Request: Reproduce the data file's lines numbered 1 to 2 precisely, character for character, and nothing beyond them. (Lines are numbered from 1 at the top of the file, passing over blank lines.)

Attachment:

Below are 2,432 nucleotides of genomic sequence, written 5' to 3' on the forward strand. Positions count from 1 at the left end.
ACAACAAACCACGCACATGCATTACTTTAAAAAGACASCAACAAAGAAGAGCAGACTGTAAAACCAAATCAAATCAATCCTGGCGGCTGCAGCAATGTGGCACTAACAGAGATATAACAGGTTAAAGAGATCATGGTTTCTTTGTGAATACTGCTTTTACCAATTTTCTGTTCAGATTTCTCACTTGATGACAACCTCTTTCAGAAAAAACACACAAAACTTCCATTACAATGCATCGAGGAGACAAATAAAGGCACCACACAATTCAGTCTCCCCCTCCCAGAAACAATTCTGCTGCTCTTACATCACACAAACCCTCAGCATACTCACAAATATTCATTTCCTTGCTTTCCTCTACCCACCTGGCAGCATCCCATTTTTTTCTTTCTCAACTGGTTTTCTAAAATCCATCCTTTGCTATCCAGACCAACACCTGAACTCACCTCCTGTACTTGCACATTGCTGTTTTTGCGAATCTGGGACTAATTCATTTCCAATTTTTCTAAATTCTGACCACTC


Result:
Below are 2,432 nucleotides of genomic sequence, written 5' to 3' on the forward strand. Positions count from 1 at the left end.
ACAACAAACCACGCACATGCATTACTTTAAAAAGACASCAACAAAGAAGAGCAGACTGTAAAACCAAATCAAATCAATCCTGGCGGCTGCAGCAATGTGGCACTAACAGAGATATAACAGGTTAAAGAGATCATGGTTTCTTTGTGAATACTGCTTTTACCAATTTTCTGTTCAGATTTCTCACTTGATGACAACCTCTTTCAGAAAAAACACACAAAACTTCCATTACAATGCATCGAGGAGACAAATAAAGGCACCACACAATTCAGTCTCCCCCTCCCAGAAACAATTCTGCTGCTCTTACATCACACAAACCCTCAGCATACTCACAAATATTCATTTCCTTGCTTTCCTCTACCCACCTGGCAGCATCCCATTTTTTTCTTTCTCAACTGGTTTTCTAAAATCCATCCTTTGCTATCCAGACCAACACCTGAACTCACCTCCTGTACTTGCACATTGCTGTTTTTGCGAATCTGGGACTAATTCATTTCCAATTTTTCTAAATTCTGACCACTC